Tamil Nadu

Documenting the hands behind the Keeladi excavations

A worker at the Keeladi site, cleaning historical objects

A worker at the Keeladi site, cleaning historical objects

The archaeological excavations at Keeladi in Sivaganga district have brought to light the existence of urbanisation in the Vaigai river valley as early as 6th century BCE. Now, an artist has documented the lives and work of the men and women who have been involved the excavation work at the historical site.

Titled ‘Keeladi,’ artist V. Saranraj’s photographs, which are displayed as part of the Chennai Photo Biennale (CPB) Edition-III at the Roja Muthiah Research Library at Taramani in Chennai, have visually documented the role of these workers in the excavation and the steps involved in the process before historical artefacts were finally presented.

From measuring the site, to digging, probing, accessing historical objects, carefully collecting, cleaning them and the tools that were used in the processes, Mr. Saranraj’s photos have documented all of this to record the steps in the excavation process at Keeladi.

“When the objects discovered were kept for public view during the fifth phase of the excavations in 2019, I was one of the several people who visited the site, curious about our ancient past. I was also interested in knowing more about these workers on the site, whose hands brought to light, these historical objects,” he said.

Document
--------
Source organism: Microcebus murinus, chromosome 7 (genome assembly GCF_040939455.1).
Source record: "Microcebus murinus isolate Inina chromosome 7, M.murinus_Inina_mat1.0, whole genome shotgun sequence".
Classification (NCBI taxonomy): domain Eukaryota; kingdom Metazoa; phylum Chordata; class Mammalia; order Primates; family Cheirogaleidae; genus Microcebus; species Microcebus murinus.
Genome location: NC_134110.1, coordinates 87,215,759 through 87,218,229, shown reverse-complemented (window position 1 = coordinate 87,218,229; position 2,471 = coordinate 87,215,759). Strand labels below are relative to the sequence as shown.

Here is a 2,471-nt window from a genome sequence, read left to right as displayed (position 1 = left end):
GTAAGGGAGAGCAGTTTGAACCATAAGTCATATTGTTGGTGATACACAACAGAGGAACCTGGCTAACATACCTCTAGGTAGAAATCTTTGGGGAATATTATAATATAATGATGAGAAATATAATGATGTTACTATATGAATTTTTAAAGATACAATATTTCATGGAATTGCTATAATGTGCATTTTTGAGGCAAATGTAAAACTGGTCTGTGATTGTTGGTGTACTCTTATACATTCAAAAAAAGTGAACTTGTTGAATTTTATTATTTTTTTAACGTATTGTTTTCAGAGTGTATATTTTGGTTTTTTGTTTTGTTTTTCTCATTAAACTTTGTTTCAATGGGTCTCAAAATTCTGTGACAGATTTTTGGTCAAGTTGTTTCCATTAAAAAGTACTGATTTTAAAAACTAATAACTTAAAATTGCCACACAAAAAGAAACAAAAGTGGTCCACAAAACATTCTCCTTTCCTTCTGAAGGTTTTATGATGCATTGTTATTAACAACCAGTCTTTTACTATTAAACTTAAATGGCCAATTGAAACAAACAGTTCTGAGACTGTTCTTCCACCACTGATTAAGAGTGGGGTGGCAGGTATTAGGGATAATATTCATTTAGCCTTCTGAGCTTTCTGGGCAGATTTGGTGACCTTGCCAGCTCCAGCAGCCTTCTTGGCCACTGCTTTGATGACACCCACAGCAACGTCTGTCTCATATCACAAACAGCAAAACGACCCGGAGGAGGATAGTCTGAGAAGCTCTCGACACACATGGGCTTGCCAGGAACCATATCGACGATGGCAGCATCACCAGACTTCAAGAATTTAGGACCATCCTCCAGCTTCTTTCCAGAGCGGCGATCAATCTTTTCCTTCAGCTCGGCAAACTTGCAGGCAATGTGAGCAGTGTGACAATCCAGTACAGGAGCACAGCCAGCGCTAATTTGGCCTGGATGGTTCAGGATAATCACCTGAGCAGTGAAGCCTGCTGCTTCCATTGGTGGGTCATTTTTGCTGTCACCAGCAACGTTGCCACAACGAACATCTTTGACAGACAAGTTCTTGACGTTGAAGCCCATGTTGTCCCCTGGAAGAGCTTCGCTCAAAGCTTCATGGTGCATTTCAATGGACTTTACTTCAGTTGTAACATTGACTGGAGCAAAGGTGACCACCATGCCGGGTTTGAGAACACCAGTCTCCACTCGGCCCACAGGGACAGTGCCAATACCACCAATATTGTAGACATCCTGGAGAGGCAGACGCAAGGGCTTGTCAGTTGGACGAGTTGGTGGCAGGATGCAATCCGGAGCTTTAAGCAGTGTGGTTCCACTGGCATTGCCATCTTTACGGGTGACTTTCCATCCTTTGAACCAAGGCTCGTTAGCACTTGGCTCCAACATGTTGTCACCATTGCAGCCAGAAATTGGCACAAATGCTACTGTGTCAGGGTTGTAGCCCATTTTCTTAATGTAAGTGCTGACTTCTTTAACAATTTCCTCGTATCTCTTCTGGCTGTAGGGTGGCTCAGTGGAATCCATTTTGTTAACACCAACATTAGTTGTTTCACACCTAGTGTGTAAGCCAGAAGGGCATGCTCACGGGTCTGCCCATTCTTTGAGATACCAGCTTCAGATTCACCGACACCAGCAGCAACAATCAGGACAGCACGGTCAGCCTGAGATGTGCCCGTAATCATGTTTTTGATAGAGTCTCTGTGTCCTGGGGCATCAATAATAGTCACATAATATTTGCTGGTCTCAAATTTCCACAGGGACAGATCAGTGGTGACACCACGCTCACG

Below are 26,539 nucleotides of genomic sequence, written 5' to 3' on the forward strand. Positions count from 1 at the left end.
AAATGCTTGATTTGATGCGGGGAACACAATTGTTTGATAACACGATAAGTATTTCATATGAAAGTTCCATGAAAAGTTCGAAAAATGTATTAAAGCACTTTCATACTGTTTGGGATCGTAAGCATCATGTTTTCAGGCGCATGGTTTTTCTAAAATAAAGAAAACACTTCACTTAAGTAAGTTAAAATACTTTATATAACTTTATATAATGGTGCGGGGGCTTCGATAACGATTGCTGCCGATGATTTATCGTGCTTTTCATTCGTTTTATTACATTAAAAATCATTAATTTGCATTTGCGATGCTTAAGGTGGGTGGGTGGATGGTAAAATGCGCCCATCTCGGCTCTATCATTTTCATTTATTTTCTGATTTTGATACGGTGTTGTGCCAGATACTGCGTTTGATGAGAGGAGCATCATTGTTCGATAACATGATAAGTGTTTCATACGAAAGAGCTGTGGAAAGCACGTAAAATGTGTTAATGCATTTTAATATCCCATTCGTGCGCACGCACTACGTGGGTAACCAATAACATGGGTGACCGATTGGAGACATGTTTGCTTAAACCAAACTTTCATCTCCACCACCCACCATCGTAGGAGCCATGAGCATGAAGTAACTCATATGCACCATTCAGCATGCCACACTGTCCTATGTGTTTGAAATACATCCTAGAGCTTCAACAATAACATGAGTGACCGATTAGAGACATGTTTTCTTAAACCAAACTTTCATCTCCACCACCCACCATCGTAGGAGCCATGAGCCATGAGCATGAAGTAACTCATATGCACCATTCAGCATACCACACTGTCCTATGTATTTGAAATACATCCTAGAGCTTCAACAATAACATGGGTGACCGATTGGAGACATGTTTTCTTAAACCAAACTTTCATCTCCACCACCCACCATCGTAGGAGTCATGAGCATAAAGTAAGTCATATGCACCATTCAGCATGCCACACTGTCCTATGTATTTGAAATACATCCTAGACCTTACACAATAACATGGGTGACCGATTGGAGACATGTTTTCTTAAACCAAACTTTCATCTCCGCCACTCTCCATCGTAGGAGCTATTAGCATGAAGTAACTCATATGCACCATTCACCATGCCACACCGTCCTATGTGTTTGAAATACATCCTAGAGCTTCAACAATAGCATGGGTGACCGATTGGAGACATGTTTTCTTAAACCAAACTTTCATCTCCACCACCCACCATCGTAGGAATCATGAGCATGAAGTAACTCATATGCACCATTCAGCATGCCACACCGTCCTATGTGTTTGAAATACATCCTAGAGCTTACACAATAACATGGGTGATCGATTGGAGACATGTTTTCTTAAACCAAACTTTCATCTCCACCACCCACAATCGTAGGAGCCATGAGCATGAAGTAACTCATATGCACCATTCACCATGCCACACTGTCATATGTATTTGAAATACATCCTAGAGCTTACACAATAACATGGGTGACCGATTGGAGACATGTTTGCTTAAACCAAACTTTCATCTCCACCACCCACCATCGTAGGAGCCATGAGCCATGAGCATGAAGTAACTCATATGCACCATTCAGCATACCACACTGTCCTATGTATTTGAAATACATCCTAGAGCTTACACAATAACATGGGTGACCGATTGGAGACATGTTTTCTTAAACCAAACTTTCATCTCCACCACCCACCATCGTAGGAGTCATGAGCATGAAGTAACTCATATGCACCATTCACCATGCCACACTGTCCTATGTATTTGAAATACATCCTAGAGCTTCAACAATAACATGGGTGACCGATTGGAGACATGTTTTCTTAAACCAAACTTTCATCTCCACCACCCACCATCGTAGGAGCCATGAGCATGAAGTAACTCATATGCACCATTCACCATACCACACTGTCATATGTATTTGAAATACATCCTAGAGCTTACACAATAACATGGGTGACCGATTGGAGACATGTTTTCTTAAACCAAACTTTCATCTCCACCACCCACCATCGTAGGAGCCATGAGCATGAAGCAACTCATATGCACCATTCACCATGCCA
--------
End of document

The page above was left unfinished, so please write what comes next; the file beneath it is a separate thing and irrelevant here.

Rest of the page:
Meanwhile, Mr. Saranraj was invited by the CPB to submit a proposal. “Since I was already interested in Keeladi, I made the proposal about it and CPB provided a grant to document it.” He rented a house in Keeladi village panchayat for about a year to document the process.

During his stay there, he also realised how these workers on daily and weekly wages were proud of their work at the historical site. Over 200 workers, natives of Keeladi from different communities were involved in the work at the site.

The artist maintained that he has displayed only 25% of the images he captured at the site. “I am reflecting on how well various aspects of the records could be used and which form could do justice to them,” he said. His works are on display at the CPB till February 6.

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Printable version | May 27, 2022 4:09:51 am | https://www.thehindu.com/news/national/tamil-nadu/documenting-the-hands-behind-the-keeladi-excavations/article38302663.ece